Virginia Woolf has characters in To the Lighthouse that are shaken by this question of what is real. Mr. Ramsay is wondering if there’s a table, he has scepticism about objects. Mrs. Ramsey wants to know if people really love her or am I just a vain beautiful woman who gathers people around me for my own purposes? Is my husband really a jackass like everybody seems to think or is he the man of my life? How can I know what counts or what would count? How do I break it down into a problem that I can wrestle with? This problem is what is real and in this sense she gives Mr Ramsey a sense of reality like her laugh, her poise, her confidence. That it was real, the house was full, the garden below it really is there, Mr. Ramsey. You’re not alone because, the flipside of the sceptical question is am I all alone? Is there anyone else here with me or are all these things just products of my imagination. Mrs. Ramsey wants to reassure by her very presence that no, you’re not alone, I’m here and I hold everything together. In doing so, as Woolf writes later in the passage, she spends herself. Scarcely a shell of herself left. She gives so much, reassuring everyone else that it’s OK, that she doesn’t have much left. Because what they want is this world’s going to hold together, and Mrs Ramsey provides that affirmation that ‘yes’.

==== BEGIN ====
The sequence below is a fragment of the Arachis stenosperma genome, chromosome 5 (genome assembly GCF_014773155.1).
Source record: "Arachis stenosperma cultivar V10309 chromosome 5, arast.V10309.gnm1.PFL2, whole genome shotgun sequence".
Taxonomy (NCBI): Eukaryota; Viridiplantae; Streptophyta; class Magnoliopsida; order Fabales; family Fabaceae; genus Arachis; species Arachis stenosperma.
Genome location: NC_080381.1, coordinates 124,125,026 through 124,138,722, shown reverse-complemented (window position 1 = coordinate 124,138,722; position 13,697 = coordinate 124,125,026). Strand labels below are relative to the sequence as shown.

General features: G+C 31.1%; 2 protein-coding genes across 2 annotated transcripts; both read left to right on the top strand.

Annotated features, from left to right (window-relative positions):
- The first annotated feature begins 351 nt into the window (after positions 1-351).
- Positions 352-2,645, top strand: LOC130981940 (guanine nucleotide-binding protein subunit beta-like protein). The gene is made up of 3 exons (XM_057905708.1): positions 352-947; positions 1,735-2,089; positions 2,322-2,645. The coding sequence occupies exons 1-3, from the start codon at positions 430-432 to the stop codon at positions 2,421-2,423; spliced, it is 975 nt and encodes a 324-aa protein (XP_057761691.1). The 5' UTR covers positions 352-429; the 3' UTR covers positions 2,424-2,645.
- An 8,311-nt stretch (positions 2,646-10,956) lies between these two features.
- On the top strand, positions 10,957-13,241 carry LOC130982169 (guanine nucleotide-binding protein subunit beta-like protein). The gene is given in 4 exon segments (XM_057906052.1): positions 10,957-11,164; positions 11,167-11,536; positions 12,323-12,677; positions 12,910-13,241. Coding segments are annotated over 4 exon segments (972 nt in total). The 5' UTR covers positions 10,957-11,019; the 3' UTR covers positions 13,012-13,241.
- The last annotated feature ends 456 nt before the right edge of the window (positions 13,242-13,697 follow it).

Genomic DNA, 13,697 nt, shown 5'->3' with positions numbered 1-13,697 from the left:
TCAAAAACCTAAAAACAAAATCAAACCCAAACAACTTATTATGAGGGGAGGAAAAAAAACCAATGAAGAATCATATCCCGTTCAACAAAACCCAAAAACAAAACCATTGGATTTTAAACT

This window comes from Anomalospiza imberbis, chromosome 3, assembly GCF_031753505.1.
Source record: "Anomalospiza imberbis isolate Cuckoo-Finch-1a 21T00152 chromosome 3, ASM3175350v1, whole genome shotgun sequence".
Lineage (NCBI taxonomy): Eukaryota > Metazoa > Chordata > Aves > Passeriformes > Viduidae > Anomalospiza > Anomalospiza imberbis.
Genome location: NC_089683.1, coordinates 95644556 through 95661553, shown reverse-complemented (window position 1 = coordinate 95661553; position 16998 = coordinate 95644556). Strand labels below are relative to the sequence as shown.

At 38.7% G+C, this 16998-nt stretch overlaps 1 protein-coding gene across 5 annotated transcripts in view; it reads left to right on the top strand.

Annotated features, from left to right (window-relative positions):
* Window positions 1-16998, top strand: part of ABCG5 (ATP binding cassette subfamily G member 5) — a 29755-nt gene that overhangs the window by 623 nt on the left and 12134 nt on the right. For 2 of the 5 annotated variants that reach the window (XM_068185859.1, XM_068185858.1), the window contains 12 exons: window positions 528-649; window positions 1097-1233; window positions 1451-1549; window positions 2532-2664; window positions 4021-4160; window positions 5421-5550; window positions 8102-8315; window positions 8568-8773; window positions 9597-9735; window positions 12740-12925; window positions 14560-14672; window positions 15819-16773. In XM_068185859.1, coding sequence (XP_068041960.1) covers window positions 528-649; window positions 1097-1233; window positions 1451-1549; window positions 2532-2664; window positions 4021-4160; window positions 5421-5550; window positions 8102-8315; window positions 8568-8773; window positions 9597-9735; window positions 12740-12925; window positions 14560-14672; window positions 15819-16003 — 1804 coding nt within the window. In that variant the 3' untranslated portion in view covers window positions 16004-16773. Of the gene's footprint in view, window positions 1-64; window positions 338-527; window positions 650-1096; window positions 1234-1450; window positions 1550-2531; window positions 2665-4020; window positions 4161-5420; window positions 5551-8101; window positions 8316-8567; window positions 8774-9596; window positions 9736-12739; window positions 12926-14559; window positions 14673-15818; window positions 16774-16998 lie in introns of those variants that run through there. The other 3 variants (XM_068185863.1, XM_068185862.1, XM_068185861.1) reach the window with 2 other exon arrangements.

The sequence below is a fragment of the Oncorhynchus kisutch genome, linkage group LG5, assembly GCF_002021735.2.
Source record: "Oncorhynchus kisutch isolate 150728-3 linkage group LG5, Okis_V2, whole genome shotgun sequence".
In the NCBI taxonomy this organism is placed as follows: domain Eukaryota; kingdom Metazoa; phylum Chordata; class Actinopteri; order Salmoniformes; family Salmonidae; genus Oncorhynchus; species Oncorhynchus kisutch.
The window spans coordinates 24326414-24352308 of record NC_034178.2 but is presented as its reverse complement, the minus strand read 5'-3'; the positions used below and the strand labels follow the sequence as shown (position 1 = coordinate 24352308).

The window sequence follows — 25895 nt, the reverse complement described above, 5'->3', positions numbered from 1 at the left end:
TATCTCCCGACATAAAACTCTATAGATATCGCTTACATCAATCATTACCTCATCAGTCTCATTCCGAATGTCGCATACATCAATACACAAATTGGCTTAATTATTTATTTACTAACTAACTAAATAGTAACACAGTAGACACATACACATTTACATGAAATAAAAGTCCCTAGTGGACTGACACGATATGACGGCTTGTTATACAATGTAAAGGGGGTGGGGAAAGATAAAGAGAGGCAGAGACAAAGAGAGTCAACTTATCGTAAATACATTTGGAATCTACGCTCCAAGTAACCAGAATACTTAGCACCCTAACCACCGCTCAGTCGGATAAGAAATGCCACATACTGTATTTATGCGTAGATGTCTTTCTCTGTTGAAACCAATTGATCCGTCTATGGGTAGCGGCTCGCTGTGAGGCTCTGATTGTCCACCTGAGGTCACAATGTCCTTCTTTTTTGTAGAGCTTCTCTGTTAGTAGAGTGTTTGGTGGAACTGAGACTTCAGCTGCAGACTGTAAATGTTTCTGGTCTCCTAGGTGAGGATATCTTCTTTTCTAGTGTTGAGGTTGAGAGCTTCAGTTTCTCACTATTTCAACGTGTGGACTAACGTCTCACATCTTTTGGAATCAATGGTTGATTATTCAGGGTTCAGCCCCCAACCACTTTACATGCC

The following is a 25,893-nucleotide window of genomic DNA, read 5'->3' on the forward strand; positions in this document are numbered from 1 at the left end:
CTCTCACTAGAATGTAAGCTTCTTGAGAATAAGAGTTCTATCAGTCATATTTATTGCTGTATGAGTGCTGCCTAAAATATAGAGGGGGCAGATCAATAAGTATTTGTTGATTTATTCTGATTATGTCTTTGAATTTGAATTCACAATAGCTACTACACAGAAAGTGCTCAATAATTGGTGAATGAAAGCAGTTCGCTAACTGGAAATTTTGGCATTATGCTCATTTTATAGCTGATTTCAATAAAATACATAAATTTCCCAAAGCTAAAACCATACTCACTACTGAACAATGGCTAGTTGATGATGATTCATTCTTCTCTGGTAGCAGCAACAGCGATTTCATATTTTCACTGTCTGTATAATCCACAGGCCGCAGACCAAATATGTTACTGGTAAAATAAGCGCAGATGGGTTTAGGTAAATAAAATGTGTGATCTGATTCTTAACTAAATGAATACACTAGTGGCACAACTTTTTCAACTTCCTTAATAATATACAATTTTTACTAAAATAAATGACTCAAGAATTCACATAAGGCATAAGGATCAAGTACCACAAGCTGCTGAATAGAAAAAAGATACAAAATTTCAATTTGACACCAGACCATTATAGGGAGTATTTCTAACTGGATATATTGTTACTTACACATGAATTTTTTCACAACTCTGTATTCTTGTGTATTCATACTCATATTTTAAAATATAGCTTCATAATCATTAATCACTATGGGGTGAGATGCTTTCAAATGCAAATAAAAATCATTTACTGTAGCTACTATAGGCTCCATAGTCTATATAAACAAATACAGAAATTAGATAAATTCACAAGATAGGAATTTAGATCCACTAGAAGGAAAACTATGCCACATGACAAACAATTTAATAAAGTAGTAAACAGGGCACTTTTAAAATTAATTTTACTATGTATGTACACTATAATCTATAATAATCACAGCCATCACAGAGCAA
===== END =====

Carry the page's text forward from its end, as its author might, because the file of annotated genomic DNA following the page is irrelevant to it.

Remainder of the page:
The Fisherman and his Wife
There’s a fairy tale that Mrs Ramsay reads to James in this part of the novel “The Fisherman and his wife”. This story involves a fisherman who fishes a magical fish from the sea. The fish grants him a wish but his wife wants something more She wants luxuries, and then she wants more luxuries. He keeps going back to the magic fish in the ocean and the wife keeps saying get me more, get me more. Finally she wants to be as powerful as God. She wants to create the whole universe and then it all comes crashing down. This is not an accident that this is the fairy tale being told in To the lighthouse because this is the point of this novel. We keep asking for more and more. We keep wanting greater and greater things and as we want, and seek greater and greater things so we move closer to disaster. Disaster does happen here eventually. We’re not satisfied with intimacy, we’re not satisfied with connection, we’re not satisfied with these little stories. We want to go beyond those things and get more and more like in the Fisherman’s Wife. Mr Ramsey wants some expression of certainty. Mrs Ramsey wants him to be happy, to be in, with her and with her, the family and just be together. He wants more, and wanting more can lead, as in the Fisherman’s Wife, to disaster.
The Dinner Party